Encountering Jesus

Family of St. Pius X/St. Leo student who lost battle with brain cancer pays kindnesses forward

Jimmy Moran would be as excited about a trip to the gas station as to Disney World. Loud and loving, Jimmy and his group of friends at St. Pius X/St. Leo School in Omaha stuck together and often had to be told to quiet down.

“He got in trouble a lot in school but for funny stuff,” said his mom, Pam. “It’s one of those things where the teachers would send a note home and you would have to hide your laughter because it was hilarious.”

Jimmy’s former kindergarten teacher, Kelli Swift, said there was always something special about Jimmy.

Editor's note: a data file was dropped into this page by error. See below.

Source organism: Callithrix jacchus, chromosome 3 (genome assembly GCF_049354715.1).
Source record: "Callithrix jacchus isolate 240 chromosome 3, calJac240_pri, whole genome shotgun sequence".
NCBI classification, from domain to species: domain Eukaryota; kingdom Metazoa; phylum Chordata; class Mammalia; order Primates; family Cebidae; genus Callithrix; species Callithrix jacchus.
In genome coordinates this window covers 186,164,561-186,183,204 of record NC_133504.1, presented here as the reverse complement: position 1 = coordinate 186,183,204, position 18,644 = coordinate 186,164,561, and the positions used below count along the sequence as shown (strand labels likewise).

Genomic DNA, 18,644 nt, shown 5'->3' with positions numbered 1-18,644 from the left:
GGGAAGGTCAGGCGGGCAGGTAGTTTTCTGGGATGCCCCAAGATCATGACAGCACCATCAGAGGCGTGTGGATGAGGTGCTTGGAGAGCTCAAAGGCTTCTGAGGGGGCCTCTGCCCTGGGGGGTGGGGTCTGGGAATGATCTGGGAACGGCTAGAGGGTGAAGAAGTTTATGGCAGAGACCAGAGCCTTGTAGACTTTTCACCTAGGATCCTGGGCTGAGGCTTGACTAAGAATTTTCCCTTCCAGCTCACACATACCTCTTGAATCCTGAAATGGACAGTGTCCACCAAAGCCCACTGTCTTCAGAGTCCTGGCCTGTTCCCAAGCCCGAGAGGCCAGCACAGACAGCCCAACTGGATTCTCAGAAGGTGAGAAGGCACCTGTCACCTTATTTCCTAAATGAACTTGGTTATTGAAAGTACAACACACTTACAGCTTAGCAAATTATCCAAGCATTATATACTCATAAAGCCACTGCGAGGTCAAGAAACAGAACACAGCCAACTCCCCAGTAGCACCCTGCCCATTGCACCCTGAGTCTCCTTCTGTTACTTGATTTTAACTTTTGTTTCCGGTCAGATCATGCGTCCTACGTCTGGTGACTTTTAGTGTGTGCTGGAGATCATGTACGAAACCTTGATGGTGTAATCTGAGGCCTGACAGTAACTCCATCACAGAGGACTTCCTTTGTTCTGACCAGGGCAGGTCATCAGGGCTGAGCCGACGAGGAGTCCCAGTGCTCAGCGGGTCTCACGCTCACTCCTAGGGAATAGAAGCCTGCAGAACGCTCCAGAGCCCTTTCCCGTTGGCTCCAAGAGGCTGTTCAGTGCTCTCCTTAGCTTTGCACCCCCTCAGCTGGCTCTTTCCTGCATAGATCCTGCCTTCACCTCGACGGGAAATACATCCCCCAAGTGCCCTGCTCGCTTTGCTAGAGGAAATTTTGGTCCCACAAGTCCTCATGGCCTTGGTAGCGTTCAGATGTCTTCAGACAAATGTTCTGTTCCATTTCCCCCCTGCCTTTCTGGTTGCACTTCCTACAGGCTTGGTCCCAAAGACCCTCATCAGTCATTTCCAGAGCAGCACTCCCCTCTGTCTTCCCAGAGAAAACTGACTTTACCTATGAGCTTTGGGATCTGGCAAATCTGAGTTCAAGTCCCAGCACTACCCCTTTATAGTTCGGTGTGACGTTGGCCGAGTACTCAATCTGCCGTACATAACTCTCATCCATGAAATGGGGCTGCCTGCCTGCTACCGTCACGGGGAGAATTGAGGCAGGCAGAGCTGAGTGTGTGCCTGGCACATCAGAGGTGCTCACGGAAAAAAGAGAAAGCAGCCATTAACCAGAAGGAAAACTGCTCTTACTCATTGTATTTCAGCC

“Every single day of kindergarten you could just tell he had a love for life,” Swift said. “He would run down the ramp toward our classroom with a funny grin on his face and curly hair that was always bouncing. His infectious love for life made everyone around him happier.”

Moran said that while her son “was not an angel by any means, he was loving. He loved to hug. He was the sweetest. When someone sneezed or coughed, he would be the first to say, ‘God bless you, are you ok?'”

Swift, who is also a friend of the Moran family, said Jimmy lit up the classroom.

“He was the most joyful, joyful kid,” she said. “He was such a smart kid. He had the best imagination. He had so much energy and was so much fun, and he kept me on my toes in the best way.”